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In the field of medical education, there’s a growing recognition of the importance of incorporating learners in direct care services with hospitalists to address the needs of both the learners and the health care system.
This talk explored the reasons why learners need direct care service rotations, the benefits they derive from them, and the challenges that come with integrating education into these settings.
Dr. Martin mentioned that one of the reasons for incorporating learners on direct care services (DCSs) is to provide students with essential placement opportunities since traditional teaching services have become overcrowded, making it difficult for learners to achieve adequate attention and guidance.
Learners also gain one-on-one coaching and apprenticeship with attending physicians to allow them to develop their skills and knowledge more effectively.
Exposure to multidisciplinary teams and interprofessional education provides a comprehensive understanding of collaborative health care delivery, preparing learners for future practice in team-based environments.
In addition to learners, hospitalists also benefit from being fulfilled as medical educators especially since there has been a large growth in hospital medicine services with residency positions remaining relatively stagnant.
Dr. Nichani mentioned two models being used successfully at the University of Michigan. The senior resident hospitalist rotation is a model that allows residents to practice at the top of their graduated autonomy while honing advanced communication and handoff skills. It emphasizes providing high-value care and striking a balance between autonomy and supervision.
The hospital medicine subinternship provides an ideal platform for coaching and apprenticeship for medical students. It offers students the opportunity to work closely with attending physicians and thus develop their clinical skills and decision-making abilities under direct supervision. This model encourages active participation and engagement in patient care, fostering a sense of responsibility and ownership.
DCS placements often receive positive feedback from learners. Many consider it “the best rotation of my training,” according to Dr. Nichani, due to the invaluable one-to-one interaction between learners and attending physicians.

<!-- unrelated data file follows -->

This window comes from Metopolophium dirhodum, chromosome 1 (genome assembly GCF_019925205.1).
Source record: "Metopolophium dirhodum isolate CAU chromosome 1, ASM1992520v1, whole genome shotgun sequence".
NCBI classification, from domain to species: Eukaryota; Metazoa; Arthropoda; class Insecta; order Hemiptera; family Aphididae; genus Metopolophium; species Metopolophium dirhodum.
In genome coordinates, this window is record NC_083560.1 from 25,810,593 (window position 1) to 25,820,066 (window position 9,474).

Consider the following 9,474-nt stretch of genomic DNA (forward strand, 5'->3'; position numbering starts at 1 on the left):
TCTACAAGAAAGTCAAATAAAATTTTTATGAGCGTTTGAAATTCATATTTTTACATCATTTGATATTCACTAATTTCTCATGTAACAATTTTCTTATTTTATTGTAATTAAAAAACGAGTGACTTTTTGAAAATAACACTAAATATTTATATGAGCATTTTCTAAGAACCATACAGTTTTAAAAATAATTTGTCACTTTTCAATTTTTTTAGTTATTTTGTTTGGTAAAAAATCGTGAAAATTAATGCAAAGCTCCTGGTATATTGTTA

Hands-on learning experiences, increased autonomy, and the ability to tailor their learning and clinical care to meet individual goals are highly valued.
Additionally, mentoring relationships formed during such services contribute to learners’ professional and personal growth.
Several challenges do exist, and Drs. Martin and Nichani provided potential solutions for them. Inconsistent practices among attending physicians in evaluating learner performance can exist but this could be addressed using the reporter-interpreter-manager-educator model.
Communication of learner performance can be enhanced through dedicated sessions such as “feedback Fridays.”
Lastly, fragmented care models in such services can be a problem, but they can be improved by employing smart scheduling strategies for attendings.
Thus, incorporating learners on direct care services can benefit the learners, the hospitalists, and the health care system.
- Incorporating learners on direct care services expands educational opportunities for learners and alleviates overcrowding in traditional teaching services.
- DCS placements offer valuable benefits, including one-to-one coaching, exposure to multidisciplinary goals, and fostering learners’ professional growth.
- Hospitalists’ involvement in medical education plays a vital role in preparing future health care professionals through direct involvement with learners.
- Overcoming challenges via standardized evaluation frameworks, dedicated feedback sessions, and smart scheduling strategies is essential for the effective integration of learners on direct care services, optimizing continuity, and individualized education.
Dr. Mehta is an academic hospitalist at the University of Cincinnati. He is an assistant professor of medicine and core clinical faculty with the internal medicine residency and has roles in quality improvement, program evaluation and improvement, and medical education.
This article was originally published by The Hospitalist